Unlike last year, when I had just 4weeks after the Ultra to train for SCMM, this year I had 2 full months to focus on recovery and put in some speed training. I started the training easy and was satisfied with the progress on the speed runs. I even managed a 30km run in 2:40mins during training. I planned the tapering very meticulously - loaded on carbs, increased my intake of salt and kept myself well hydrated. The train journey to Mumbai also ensured that I kept my feet up and rested well. I pretty much went by the book and was confident of a close to 4 hour finish. The slight fever didn’t seem like a big deal.

Auroville Marathon – No work!!
There was less than 4 weeks between SCMM and Auroville marathon. The recovery from SCMM was more mental than physical. It took me a full week to get out of depression and disappointment. On more than one occasion, thoughts of downgrading to a half marathon crossed my mind. The UK travel was hanging like the sword of Damocles threatening to prevent me from entering the race. The last thing that was on my mind was carb loading. The only training I did was to hare a Hash run the previous weekend with Shantanu and Prats, staying on my feet for nearly 8hours. I had no hopes of doing any better than 4:30hrs. But, with 3-4days to go, Athreya, my ‘running mate’ for most of this year, promised to pace me for a sub-4 finish. I agreed to stick with him for as long as I could, but it was more wishful thinking and prayer than practical.

Race day – 0-21.1km:
If you look at the graph above, you will see how close the timings were for the first 20km – 1:45hrs in SCMM and 1:47 in Auroville.

SCMM – 7am start
Having run the same course last year, I knew what to expect – both in terms of the route and the conditions. I borrowed Nitin’s Garmin once again this year and stuck to the average pace of 5:22min/km, having set the target finish time of 3:40hours.

Auroville – 5am start
I had to wake up as early as 3:30am to catch the taxi with Sriram and Ramya from French Villa in Pondi. It was a much smaller crowd than SCMM and still very dark when we assembled for the roll call. Among other things, the goodie bag contained (very thoughtfully) a torch to see our way for the first one hour during the run.
It was a winding and uneven trail, but mostly flat. Athreya and I started out at a steady pace. And with just a small two-dimensional circle of the torch light there were many moments when the ground was suddenly not where you expected it to be under your feet. It kept us slower than normal pace. And in between long pauses, Athreya told me about his marriage plans with Reena. It kept the mood upbeat. Suddenly, SCMM seemed like a thing of the past. By the time we completed one loop, 21k in 1:53hrs, Athreya was struggling to keep the pace (well, I thought he wanted to get rid of me to be able to run with Reena)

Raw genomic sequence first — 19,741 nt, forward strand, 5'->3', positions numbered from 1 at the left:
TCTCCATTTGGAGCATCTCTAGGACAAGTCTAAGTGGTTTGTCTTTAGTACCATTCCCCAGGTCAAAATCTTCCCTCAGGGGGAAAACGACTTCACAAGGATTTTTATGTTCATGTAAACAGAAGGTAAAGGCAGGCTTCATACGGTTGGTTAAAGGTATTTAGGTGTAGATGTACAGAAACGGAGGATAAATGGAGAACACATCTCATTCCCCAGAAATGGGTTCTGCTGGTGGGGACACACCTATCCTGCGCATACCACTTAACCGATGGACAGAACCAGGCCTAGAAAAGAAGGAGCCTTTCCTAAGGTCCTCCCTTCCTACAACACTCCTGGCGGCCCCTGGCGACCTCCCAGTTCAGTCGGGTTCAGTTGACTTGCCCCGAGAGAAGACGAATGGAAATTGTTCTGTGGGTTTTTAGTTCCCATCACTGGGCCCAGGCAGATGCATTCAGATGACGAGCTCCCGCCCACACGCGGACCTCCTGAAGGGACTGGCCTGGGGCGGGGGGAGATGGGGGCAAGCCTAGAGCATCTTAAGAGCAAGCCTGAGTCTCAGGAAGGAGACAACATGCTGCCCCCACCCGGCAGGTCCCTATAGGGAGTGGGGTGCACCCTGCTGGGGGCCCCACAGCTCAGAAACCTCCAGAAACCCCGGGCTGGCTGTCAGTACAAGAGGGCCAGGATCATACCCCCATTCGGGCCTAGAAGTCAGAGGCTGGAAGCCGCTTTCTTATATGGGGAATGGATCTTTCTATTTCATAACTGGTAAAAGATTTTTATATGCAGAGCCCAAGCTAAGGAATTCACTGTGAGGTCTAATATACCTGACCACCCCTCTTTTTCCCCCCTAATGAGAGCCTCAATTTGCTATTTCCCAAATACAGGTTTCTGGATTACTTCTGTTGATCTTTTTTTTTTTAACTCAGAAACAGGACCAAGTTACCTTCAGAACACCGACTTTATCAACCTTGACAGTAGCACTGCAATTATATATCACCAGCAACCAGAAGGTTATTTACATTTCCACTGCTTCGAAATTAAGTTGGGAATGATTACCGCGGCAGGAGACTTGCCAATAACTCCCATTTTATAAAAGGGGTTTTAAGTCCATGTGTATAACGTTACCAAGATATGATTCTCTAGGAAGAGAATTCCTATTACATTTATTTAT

Race day – 21k to 38k
SCMM – Hitting the wall
I was running well, keeping a 5:40min/km pace. I had caught up with Prateek and was keeping company with one Roni from Finland for a few miles. It was then that Rachel overtook me, looking really strong. Rachel (who runs in Ooty) and I were on the same train from Mumabi. (Roni finished eventually in 3:49 a few minutes behind Rachel who finished in 3:40hrs). It was around the 22k mark that I began to slow down, somewhere near Shivaji Park. The virtual runner on the Garmin started to get ahead. I had taken nearly a full hour to run 9k - from 21 to 30k mark and I was struggling. I had hit the wall and was making all possible excuses to stop – to take endurolytes, at aid stations to nurse phantom, non-existent cramps & nature calls. I had finished 30k in 3hrs and was about 3k behind by then. My target was to finish atleast 33k in 3hrs and I was slowing, with little hopes of making up the lost time. And then I lost motivation to keep pace. I gave up and suddenly didn’t care about the finish time anymore. My Gramin stopped working at 33k and I failed to notice it till the 36k or so. My collar bone had started to hurt and my whole upper body felt weak, there was nothing wrong with my legs. But I had given up. I completed 38k in 4:10hrs with zero motivation to go on.

Auroville – Running through the wall
After the SCMM, my only target was try to run for as long as I could, if possible run right through the wall. (I have never really experience the wall as something prominent though, maybe that is what it is). I wanted to run for 33k atleast and then ease off the last few kms. By 22k, Athreya had dropped off and Deepak Mahasvade, who normally is ahead of me had caught up and was a few paces behind. I began to feel good enough to keep the pace going.